Explainer: Home Insurance Costs

In last month’s blog, we discussed all the factors that contribute to your auto insurance rate. We’re back again with another property and casualty explainer, but this time, continue reading to learn more about how your homeowners insurance rate is calculated.


  • Where you live, including your state and maybe even ZIP code, is a major factor in the cost of your insurance. Different locations have varying risk profiles, due to things like crime, weather incident rates, and the cost of labor and construction materials in your region.

Dwelling coverage

  • This is the part of your policy that covers the physical infrastructure of your home. Your home’s major systems, like HVAC and plumbing, as well as building materials used, square footage, and any unique features are all part of your dwelling coverage cost. This portion varies by company based on their proprietary and unique modeling.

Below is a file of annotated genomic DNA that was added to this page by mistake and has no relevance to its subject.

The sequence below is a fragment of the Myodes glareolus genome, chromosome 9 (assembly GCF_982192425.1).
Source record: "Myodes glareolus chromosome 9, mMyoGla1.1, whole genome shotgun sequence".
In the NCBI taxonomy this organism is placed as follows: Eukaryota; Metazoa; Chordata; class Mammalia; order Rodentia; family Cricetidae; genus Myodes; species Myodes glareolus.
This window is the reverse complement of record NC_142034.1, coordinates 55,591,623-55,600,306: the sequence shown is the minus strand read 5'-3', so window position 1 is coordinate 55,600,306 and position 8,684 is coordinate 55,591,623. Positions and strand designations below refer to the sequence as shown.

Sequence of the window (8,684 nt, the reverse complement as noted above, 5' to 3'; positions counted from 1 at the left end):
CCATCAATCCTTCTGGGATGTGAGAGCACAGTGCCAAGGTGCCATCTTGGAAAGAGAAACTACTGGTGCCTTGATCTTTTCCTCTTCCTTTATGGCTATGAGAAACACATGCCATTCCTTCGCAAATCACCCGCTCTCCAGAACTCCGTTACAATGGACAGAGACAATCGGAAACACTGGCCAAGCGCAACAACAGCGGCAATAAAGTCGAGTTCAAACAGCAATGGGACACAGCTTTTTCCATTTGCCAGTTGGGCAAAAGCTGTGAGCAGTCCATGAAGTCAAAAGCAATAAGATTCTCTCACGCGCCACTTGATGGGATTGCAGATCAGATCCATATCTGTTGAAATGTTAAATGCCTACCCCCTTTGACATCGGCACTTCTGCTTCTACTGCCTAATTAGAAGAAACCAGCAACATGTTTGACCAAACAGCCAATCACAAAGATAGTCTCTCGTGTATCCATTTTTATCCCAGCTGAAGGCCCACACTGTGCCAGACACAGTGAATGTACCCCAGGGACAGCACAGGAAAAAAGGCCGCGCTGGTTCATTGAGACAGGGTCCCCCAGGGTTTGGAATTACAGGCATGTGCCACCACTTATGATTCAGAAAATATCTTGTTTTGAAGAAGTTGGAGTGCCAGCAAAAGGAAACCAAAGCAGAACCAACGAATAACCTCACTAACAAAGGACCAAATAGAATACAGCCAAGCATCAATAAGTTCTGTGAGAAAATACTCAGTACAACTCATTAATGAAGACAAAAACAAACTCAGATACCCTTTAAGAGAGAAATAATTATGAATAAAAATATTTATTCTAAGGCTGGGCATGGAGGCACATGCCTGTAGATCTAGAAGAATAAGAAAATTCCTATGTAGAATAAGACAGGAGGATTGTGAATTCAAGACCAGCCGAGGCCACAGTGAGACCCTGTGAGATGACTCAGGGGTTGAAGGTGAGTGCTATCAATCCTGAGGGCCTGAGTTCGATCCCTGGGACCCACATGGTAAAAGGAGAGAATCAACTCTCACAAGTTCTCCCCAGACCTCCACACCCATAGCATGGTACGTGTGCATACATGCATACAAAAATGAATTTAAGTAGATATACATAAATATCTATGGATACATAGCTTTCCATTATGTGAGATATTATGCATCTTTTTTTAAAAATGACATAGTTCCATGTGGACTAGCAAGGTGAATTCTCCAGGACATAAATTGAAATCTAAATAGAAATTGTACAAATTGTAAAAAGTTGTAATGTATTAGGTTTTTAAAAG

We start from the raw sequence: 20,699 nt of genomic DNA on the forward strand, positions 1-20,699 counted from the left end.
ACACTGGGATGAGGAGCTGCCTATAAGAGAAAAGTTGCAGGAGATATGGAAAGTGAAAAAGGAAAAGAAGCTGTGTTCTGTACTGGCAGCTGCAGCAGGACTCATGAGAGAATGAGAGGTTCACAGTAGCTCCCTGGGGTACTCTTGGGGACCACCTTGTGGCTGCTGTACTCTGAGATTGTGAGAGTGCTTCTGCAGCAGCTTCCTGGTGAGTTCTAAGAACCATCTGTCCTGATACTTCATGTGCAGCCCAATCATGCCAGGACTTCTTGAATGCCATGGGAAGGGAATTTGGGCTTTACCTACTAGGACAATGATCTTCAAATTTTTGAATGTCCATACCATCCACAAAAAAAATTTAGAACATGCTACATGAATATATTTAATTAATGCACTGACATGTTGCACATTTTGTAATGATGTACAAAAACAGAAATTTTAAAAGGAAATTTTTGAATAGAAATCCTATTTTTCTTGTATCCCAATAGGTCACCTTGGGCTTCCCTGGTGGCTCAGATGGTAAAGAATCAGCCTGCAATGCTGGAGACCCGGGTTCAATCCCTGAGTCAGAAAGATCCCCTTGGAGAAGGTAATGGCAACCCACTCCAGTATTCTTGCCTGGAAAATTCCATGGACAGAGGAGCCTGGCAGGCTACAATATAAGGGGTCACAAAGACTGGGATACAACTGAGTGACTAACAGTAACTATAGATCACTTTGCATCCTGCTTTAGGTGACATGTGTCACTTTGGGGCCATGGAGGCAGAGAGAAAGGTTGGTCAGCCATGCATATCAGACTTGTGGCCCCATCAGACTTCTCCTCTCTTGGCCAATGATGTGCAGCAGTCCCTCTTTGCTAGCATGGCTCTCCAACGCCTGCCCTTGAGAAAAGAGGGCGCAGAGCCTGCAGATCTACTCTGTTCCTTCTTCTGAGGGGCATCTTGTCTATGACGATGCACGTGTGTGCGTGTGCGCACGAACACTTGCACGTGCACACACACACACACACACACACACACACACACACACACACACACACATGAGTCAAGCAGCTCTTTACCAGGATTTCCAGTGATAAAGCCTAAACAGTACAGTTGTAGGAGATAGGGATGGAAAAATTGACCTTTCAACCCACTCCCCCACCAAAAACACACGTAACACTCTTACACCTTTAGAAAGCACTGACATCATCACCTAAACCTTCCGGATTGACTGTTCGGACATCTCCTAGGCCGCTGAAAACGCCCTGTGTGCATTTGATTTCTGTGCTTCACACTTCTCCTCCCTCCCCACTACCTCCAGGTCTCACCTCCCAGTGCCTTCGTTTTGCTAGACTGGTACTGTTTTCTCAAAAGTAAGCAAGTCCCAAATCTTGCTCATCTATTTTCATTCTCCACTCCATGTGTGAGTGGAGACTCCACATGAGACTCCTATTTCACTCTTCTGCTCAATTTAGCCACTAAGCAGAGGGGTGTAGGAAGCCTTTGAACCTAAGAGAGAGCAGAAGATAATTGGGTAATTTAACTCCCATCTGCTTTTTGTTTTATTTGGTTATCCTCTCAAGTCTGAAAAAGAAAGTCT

Credit history

  • Similar to auto, insurers in some states take into account your credit-based insurance score to gauge your risk, which might affect your homeowners insurance costs.

Claims history

  • After filing any homeowners insurance claim, it will be visible to insurance companies for five to seven years. If you have a claims history, insurance companies consider you more likely to have another claim in the future, which can increase your cost.

Marital status

  • Statistics show married couples have a lower probability of filing a claim, so they often receive lower rates than an unmarried homeowner.

Age of home

  • Older homes are far likelier than newer homes to have aging materials or upcoming repairs.


  • If your policy has a higher deductible, you may pay a lower premium. Some insurers offer diminishing deductibles on your policy by offering credits towards your deductible for as long as you don’t file a claim.


  • There are other factors insurance providers consider when calculating your insurance rate, such as the type of policy, distance from water, distance from a fire station, your pets and their breed, or other items at your home that pose nuanced risks.

Source: Bankrate